×
Language:

Fermat's Last Theorem
Is this the
marvelous

proof?

Daniele De Pedis - INFN-Roma1-Italydaniele.depedis@roma1.infn.itPaulo Ribenboin in the preface of his book “Fermat’s Last Theorem for Amateurs”wrote[1]:
“You may feel tempted to write your own (simpler) proof of Fermat’s last theorem.I have strong views about such a project. It should be written in the Constitution of Statesand Nations, in the Chapter of Human Rights:It is an inalienable right of each individual to produce his or her own proof of Fermat’s lasttheorem. However, such a solemn statement about Fermat’s last theorem (henceforthreferred to as THE theorem) should be tempered by the following articles:Art. 1.
No attempted proof of THE theorem should ever duplicate a previous one.
Art. 2.
It is a criminal offense to submit false proofs of THE theorem to professors who arduously earn their living by teaching how not to conceive false proofs of THE theorem.
Infringement of the latter, leads directly to Hell. Return to Paradise only after the saidcriminal has understood and is able to reproduce Wiles’ proof. (Harsh punishment)”.
I would add the following article:
Art. 3 The punishment is idle for the first attempt.
Then:a) The present paper is my first attempt, then I ask the application of Art. 3. b) At my present known this is an original procedure, then according Art.1c) Is my hope not violating the Art. 21

Introduction
In 1637 Pierre de Fermat wrote in the margins of a copy of Diophantus’s Arithmetical, the book wherehe used to write many of his famous theories [3]:"
It is impossible to separate a cube into two cubes or a fourth power into two fourth powers or, in general, all the major powers of two as the sum of thesame power. I have discovered a truly marvelous proof of this theorem, whichcan’t be contained in the too narrow page margin
"In other words, the previous expression can be condensed into:
the equation:
(1)
has

no solution for any value of A, B, C, and n integers with n>2.
n n n
B A

The equation (1) is known as Fermat's Last Theorem (FLT). Last, not because it was the last work of Fermat in chronological sense, but because it has remained for over 350 years the Fermat's theoremnever solved. In fact, also the same Fermat, although stating the non-solvability of (1) he never  provided a complete proof but limited his claim only to the case n = 4.In reality, therefore, it would be more correct to talk about Fermat’s conjecture.Today, many mathematicians have the opinion that Fermat was wrong and did not have a real fulldemonstration. Others think that Fermat possessed such proof, or at least that he had guessed the way, but, as was his custom, he was so much apathetic that it became lost.In any case, as you wish take a position, the fact remains that for over 350 years all the greatest mathe-maticians have tried to find such proof without success.Only in 1994, after seven years of complete dedication to the problem, Andrew Wiles, who wasfascinated by the theorem that as a child dreamed to solve, finally managed to give a demonstration.Since then, we might refer to (1) as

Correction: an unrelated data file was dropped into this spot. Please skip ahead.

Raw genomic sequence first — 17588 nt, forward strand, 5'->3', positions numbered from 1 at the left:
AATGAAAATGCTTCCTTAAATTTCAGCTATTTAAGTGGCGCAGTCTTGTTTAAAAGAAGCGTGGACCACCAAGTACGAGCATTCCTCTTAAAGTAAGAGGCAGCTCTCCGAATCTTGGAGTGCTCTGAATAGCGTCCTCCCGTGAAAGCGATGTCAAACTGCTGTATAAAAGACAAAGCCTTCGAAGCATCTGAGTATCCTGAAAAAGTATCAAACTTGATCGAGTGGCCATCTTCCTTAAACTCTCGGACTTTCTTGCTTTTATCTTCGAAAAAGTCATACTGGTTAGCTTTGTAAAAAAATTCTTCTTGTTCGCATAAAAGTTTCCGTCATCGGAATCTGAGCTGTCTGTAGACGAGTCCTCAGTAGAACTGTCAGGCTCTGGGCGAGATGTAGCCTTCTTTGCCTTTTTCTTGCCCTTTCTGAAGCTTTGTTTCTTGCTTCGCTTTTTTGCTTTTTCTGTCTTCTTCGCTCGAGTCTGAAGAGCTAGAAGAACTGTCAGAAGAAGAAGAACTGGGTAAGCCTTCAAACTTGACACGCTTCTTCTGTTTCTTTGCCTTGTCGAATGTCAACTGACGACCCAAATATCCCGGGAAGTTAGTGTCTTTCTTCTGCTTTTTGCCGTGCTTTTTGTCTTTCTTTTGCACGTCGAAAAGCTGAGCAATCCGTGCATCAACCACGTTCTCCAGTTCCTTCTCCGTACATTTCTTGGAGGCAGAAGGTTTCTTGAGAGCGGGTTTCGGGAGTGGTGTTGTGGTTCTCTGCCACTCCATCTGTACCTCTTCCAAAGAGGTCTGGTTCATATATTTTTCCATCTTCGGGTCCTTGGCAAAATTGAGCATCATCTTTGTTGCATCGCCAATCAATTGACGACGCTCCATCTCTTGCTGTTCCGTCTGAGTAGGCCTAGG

Fermat's theorem.
However, Wiles used elements of mathematic and modern algebra that Fermat could not know: thedemonstration that Fermat claimed to have, if it were correct, then must be so different [4].In this paper I’ll try to give my contribution proposing a demonstration of Fermat's Last Theorem usinga technique certainly within the reach of Fermat himself, and then infer that this is the
marvelous proof
that Fermat claimed to have.
First considerations [1][2]
The Fermat's last theorem is a generalization, to be restricted to the field of integers, the Pythagoras’stheorem, that is nothing else than the (1) when n = 2, that is
.

222
B A
2

Even the ancient Greeks and the Babylonians knew about its integer solutions eg.
.
222
543
There are an infinite number of such solutions and are known as Pythagorean triples.In the proof of Fermat’s Last Theorem that we’ll give, will emerge spontaneously even an original procedure to find all the infinite Pythagorean triples, this makes us confident in the goodness of the proposed method of proof (see Appendix B).Before to go in deep in the proof we make some considerations relating to (1).a)

To say that Fermat's theorem is
true
is equivalent to saying that (1) has never occurred
.

b)

It is sufficient to prove (1) be
true
for the exponent
n
= 4 and for every
n
=
p
=
odd prime
. Infact if the theorem is true for
p
then it is automatically true for every
n
=
mp
beingAs mentioned the case of
n
= 4 was proved directly by Fermat.


p m p m p m n n
B A B A
c)

A, B, C
must be such that their Greater Common Divider (
GCD
) is the unit when taken in pairsie:
GCD
(
A, B
) =
GCD
(
A, C
) =
GCD
(
B, C
) = 1 and also
GCD
(
A, B, C
) = 1.In fact if, for example, there was a integer
q
such that
GCD
(
A, B
) =
q
then, for (1), it should also be a factor of
(we denote this property by
)(mod0
q
), and then we can simplify (1)introducing new variables,
q A A
1
,
q B B
1
and
q
1

n n n
B A
111
d)

Important corollary to the previous property is that the three variables
A, B, C,
can not all havethe same parity and, moreover, only one can be even following this scheme:

A B C D E
odd odd even odd oddeven odd odd odd evenodd even odd even oddWe'll see that, in reality, other considerations will restrict this possibility only at the first case.e)

Another important corollary of c) is:given
D=C-A
(2)
E=C-B
then must be
GCD

(
A+B, C-A)
=1
(2a)

GCD

(
A+B, C-B)
=1
(2b)

GCD

(
C-A, C-B)
=1
(2c)and in particular by the last relation is
GCD

(D,E)=
1
(2d)

3
Search History:
Searching...
Result 00 of 00
00 results for result for
• p.

Notes